The committee that oversees covid vaccination in the United Kingdom announced on Friday that it will not extend it to healthy children between 12 and 15 years old , contrary to the current of many Western countries and despite concerns about the start of the course.
“The available evidence indicates that the individual health benefits of vaccination against COVID-19 are limited in people aged 12 to 15 years with no underlying health problems,” noted the Joint Committee on Vaccination and Immunization (JCVI). The potential risks associated with vaccination are “also low,” adds the JCVI, but “potentially serious” and are still being fully defined.
The committee thus considers “too small” the benefit regarding the health risk of expanding the mass vaccination campaign to healthy young people aged 12 to 15 years.
However, he advised the government to ask for more opinions.
Following the publication of this recommendation, Health Minister Sajid Javid stated that he will seek the opinion of the medical authorities of the four nations that make up the United Kingdom “before quickly making a decision.”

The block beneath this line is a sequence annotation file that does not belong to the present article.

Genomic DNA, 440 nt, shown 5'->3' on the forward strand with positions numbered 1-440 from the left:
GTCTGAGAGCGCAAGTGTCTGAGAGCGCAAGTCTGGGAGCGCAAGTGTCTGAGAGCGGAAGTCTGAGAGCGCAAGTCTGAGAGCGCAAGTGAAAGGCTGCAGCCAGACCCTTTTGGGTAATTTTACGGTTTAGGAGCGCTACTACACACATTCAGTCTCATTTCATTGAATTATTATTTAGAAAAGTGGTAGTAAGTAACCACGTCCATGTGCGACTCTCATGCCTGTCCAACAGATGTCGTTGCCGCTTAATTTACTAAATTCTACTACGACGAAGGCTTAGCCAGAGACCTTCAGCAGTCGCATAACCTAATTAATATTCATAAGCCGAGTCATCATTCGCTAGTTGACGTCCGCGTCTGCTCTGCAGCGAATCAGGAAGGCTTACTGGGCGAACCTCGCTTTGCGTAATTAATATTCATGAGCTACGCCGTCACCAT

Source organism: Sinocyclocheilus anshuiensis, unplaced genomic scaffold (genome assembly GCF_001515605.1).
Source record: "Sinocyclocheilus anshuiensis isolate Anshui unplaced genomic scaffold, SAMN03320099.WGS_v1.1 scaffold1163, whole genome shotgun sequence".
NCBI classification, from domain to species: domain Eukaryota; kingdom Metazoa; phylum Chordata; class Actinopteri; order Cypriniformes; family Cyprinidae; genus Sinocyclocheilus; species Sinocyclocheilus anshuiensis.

Anemia and diabetes
Those over 12 years of age with health problems that make them vulnerable to covid-19 can already receive the vaccine and the campaign will be extended starting Friday to other children at risk, such as those with sickle cell anemia or type 1 diabetes.
16-17 year olds are already eligible, although they are being given only one dose at the moment.
The opinion of the vaccination committee comes at a time when many Western countries, such as the United States, have been vaccinating adolescents for several weeks.
In the UK, pressure to extend the campaign to teenagers is mounting as the start of the new school year in England this week has raised fears of an increase in infections, as seen following the return to school in Scotland at early August.
Since the start of the pandemic, more than 133,000 people have died in the UK in the 28 days after testing positive for COVID-19. The country, with a population of more than 66 million, registers some 30,000 new cases daily.